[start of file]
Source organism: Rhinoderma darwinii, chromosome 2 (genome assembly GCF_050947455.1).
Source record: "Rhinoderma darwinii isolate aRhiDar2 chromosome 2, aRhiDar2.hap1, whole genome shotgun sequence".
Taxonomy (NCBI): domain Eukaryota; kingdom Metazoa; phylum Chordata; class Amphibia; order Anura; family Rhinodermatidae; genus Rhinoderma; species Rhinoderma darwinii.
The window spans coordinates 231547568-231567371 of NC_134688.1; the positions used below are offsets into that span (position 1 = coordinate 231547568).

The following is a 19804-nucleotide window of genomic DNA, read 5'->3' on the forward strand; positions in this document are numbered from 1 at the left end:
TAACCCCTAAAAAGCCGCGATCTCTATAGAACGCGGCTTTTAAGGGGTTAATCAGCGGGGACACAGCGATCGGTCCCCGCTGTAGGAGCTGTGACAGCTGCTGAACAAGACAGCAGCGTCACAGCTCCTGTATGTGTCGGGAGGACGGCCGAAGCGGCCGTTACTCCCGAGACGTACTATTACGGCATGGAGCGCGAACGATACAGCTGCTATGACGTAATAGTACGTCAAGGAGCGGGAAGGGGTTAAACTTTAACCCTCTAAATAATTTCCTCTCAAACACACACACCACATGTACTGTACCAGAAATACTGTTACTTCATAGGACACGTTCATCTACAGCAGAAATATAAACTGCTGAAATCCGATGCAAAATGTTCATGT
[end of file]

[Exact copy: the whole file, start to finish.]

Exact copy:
Source organism: Rhinoderma darwinii, chromosome 2 (genome assembly GCF_050947455.1).
Source record: "Rhinoderma darwinii isolate aRhiDar2 chromosome 2, aRhiDar2.hap1, whole genome shotgun sequence".
Taxonomy (NCBI): domain Eukaryota; kingdom Metazoa; phylum Chordata; class Amphibia; order Anura; family Rhinodermatidae; genus Rhinoderma; species Rhinoderma darwinii.
The window spans coordinates 231547568-231567371 of NC_134688.1; the positions used below are offsets into that span (position 1 = coordinate 231547568).

The following is a 19804-nucleotide window of genomic DNA, read 5'->3' on the forward strand; positions in this document are numbered from 1 at the left end:
TAACCCCTAAAAAGCCGCGATCTCTATAGAACGCGGCTTTTAAGGGGTTAATCAGCGGGGACACAGCGATCGGTCCCCGCTGTAGGAGCTGTGACAGCTGCTGAACAAGACAGCAGCGTCACAGCTCCTGTATGTGTCGGGAGGACGGCCGAAGCGGCCGTTACTCCCGAGACGTACTATTACGGCATGGAGCGCGAACGATACAGCTGCTATGACGTAATAGTACGTCAAGGAGCGGGAAGGGGTTAAACTTTAACCCTCTAAATAATTTCCTCTCAAACACACACACCACATGTACTGTACCAGAAATACTGTTACTTCATAGGACACGTTCATCTACAGCAGAAATATAAACTGCTGAAATCCGATGCAAAATGTTCATGT